Revolving Door Between GSK And The MHRA


A lot of people are beginning to realize that the MHRA and GSK are perhaps way too close for comfort…Webstats

Some very interesting views lately on my blog.

The Webstats can tell you quite a bit of information, about who is viewing the blog etc.

I noticed today that GSK and the MHRA were both viewing at the same time.

A mere coincidence? or something more?

https://truthman30.wordpress.com/2014/09/05/ian-hudson-gsk-and-the-inherent-corruption-in-the-mhra-bob-fiddaman-investigates/

From The Fiddaman Blog:

Friday, September 05, 2014

http://fiddaman.blogspot.ie/2014/09/mhra-ceo-paxil-and-suicide.html

MHRA CEO, Paxil and Suicide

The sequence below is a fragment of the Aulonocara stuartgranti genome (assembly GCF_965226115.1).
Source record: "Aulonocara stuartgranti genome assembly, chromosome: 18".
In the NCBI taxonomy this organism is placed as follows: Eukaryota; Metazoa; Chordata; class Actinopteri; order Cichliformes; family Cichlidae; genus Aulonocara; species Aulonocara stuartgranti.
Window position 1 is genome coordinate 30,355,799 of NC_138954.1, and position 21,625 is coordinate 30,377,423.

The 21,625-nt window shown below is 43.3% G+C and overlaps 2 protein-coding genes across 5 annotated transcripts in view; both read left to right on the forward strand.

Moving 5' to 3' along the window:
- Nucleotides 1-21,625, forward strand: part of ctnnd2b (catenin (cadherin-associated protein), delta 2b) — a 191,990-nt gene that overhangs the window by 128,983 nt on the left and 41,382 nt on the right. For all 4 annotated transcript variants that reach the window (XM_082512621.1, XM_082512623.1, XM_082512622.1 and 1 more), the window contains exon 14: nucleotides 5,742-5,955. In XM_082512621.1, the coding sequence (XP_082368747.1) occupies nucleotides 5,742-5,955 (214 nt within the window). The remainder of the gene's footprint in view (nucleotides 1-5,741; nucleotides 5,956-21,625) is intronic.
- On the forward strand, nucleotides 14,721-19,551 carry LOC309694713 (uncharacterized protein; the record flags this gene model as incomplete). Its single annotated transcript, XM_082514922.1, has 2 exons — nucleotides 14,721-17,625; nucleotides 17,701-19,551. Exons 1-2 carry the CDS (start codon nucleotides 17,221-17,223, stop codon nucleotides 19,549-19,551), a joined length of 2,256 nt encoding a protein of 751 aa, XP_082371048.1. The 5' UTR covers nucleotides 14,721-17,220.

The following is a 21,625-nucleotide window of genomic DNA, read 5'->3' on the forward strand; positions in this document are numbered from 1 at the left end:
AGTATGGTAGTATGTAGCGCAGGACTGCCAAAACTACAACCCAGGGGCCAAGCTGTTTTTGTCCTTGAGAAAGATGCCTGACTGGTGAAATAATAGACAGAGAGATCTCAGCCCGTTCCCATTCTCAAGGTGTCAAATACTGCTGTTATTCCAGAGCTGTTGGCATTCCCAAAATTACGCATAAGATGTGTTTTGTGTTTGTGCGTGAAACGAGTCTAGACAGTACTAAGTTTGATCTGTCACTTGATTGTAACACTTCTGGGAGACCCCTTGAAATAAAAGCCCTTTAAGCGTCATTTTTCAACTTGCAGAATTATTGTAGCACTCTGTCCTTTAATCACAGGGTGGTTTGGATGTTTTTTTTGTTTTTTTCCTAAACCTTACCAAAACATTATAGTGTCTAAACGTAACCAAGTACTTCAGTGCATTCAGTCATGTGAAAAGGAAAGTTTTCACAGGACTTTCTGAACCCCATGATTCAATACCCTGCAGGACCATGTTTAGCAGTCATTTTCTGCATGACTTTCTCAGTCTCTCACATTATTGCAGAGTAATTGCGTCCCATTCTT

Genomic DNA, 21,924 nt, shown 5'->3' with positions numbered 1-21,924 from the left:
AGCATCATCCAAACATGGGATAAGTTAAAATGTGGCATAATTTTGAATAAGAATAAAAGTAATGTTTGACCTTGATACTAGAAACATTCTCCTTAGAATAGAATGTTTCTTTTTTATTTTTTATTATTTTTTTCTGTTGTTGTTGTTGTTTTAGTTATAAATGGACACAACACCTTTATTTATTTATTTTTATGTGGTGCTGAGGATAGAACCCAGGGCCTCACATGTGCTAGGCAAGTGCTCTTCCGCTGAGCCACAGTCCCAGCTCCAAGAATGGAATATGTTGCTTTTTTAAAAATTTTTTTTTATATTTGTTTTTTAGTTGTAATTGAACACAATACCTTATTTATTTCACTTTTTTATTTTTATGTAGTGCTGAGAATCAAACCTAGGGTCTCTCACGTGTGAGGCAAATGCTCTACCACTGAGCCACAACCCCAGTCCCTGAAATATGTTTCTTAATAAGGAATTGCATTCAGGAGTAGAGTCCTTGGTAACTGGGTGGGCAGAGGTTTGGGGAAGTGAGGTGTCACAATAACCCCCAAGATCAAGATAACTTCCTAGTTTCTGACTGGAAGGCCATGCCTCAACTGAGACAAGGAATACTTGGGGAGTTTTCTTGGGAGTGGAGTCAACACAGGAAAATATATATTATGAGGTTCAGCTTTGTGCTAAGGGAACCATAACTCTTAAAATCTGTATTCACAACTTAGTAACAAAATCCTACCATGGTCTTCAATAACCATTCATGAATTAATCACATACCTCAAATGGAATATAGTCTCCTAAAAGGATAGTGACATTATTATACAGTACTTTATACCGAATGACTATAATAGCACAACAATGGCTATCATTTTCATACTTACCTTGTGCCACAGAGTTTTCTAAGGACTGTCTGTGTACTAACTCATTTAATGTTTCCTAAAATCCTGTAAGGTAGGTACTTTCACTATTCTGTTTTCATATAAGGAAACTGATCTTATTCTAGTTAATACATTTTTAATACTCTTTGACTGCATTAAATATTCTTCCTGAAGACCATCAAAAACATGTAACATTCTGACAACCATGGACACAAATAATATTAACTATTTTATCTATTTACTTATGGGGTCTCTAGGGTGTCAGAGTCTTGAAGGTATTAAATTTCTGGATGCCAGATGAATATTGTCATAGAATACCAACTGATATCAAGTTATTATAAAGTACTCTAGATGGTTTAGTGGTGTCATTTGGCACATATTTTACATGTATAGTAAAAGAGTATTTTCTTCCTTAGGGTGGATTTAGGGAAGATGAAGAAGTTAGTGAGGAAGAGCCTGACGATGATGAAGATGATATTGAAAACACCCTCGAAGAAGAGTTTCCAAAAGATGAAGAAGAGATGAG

Much has been said about the conflict of interest between the British drug regulator, (MHRA), and GlaxoSmithKline. It’s obvious to those who know the history of GSK and the MHRA that there is a huge conflict of interest that just cannot be ignored and while such a conflict exists patients will not be safeguarded from the likes of Paxil, a drug marketed and manufactured by GlaxoSmithKline. I’ve met with the MHRA are a number of occasions, at one stage I offered to help them with their out of date and deeply flawed yellow card reporting system, a system where adverse events are collected and…well, basically nothing is ever done. Communications between me and their then CEO, Kent Woods, broke down due to his refusal to acknowledge that Paxil, known as Seroxat in the UK, should be classed as a teratogen. A teratogen is an agent or factor that causes malformation of an embryo. Much of my communication with the MHRA is in my book, ‘The evidence however, is clear, the Seroxat scandal‘ [1] In 2013 Kent Woods retired and the MHRA appointed Dr Ian Hudson (pic above) as their new CEO. Hudson, who after leaving Glaxo in 2001, became the MHRA’s Licensing Director, responsible for overseeing the benefits and risks of drugs before they hit the market. Yup, the man in charge of the agency who have the job of keeping tabs on the drugs you and I take is a former employee of GSK – then known as SmithKline Beecham. Hudson, whilst working for GSK, was a witness for the defence [GSK] during the Tobin v SmithKline Beecham Pharmaceuticals. In 1998 Donald Schell was put on Paxil [Seroxat]. Forty-eight hours later he put three bullets from two different guns through his wife’s head, as well as through his daughter’s head then through his granddaughter’s head before shooting himself through the head. Hudson’s deposition has been online for sometime in text form, a copy of it can be viewedhere. Sadly, it’s been difficult trying to obtain the actual video footage of Hudson being depoed by US attorneys representing Tobin. We do, however, have a small segment of his video deposition. In 2002 Investigative journalist Shelley Jofre launched her first installment into the whole Paxil debacle. BBC Panorama’s ‘The Secrets of Seroxat’ was aired and it prompted over 67,000 calls and emails from concerned consumers. During the documentary Shelley touched on the case of  Donald Schell. The footage in the documentary revealed part of Dr Ian Hudson’s video deposition. Remember, at the time, Hudson was a GSK employee. Watch…. (Hudson was depoed in 2000) **If the video starts with Andy Vickery talking then click the bar to end of video then press play**